10w30 is thinner than SAE 30. The “30” means that it has the same viscosity as the other when the engine is hot. However, since it is thinner, it will never become as thick as SAE 30 when it gets cold. 10w30 has a viscosity of 10w which means it will start moving and protecting engine parts at a colder temperature.

Honda lawn mower engine oil

honda, engines, filters, lawn, mower


honda, engines, filters, lawn, mower

honda, engines, filters, lawn, mower

honda, engines, filters, lawn, mower


honda, engines, filters, lawn, mower


honda, engines, filters, lawn, mower

honda, engines, filters, lawn, mower


honda, engines, filters, lawn, mower


How Much Oil Does a Lawn Mower Take? Helpful list

The correct amount of engine oil in a mower is important; too little or too much can be fatal, and both will void your manufacturer’s warranty.

So how much oil does a lawnmower take? Most walk-behind mower engines like Briggs and Stratton will take from empty approximately.65 us quarts (.6lt); Honda walk-behind mowers will take a little less.58 us quarts (.55lts).

If your mower is a tractor mower, check out (internal link) “Can I use 10W30 in my mower?”.

This post should have you covered. If you need video help, check out “Checking mower engine oil video” and “Mower engine tune-up video”. The videos walk you through the process of checking, topping up, and changing your mower engine oil.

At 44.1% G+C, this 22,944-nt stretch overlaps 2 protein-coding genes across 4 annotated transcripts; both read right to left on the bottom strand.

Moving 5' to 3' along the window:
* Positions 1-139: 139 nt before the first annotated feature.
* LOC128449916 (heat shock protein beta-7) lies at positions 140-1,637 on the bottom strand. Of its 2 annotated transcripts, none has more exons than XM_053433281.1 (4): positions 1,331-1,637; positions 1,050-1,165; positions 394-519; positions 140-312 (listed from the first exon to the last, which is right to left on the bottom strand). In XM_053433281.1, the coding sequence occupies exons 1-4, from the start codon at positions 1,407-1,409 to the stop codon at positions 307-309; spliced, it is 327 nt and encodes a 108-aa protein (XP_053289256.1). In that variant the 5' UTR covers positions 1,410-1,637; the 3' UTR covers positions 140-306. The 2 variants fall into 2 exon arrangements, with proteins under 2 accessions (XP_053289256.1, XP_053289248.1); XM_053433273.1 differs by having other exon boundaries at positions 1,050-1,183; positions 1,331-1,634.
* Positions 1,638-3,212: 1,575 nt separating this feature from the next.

What Oil Type?

Oil type recommendations will vary between makes, and you should, of course, use the oil type specified. While your mower may be branded Cub Cadet, Toro, etc., it may well be fitted with a Honda, Briggs Stratton, Kohler, or some other engine make.

The engine maker will be marked on the cover. Mostly, oil type is dependent upon outside temperatures, as this changes the viscosity (resistance to flow) of oil. Modern engines will use a multi-grade such as 10W30 and older engines SAE30.

Single Grade Oil

Single-weight oil such as SAE30 has a good working range (40 to 100 deg F) and is fine for older engines. I prefer to use multi-grade oils, they offer greater protection from temperature swings, and modern engines are designed to use them. If you’re using any four-stroke engine in colder temperatures, you will need multi-grade oil.

Multi Grade Oil

Multi-grade is best for modern engines. This oil was developed to help better protect engines within a larger temperature swing range before their development. Car owners would have to change their oil to a lighter grade oil for winter use—Multigrade, so-called as they are blended oils.

Take, for example, the grade 10W30. The 10W part relates to the grade of winter oil in the blend, and the 30 part relates to the protection offered at hotter temperatures. The resistance to flow rate is tested and graded at 0 degrees F and at 212 degrees F.

If you need lawnmower engine oil check out the Amazon link below.

Synthetic Oil

Part synthetic and full synthetic oils will offer the very best protection. However, they are expensive. Another great advantage to modern blended oils – the detergent component in the oil actually cleans and breaks down combustion-related contaminates inside the engine.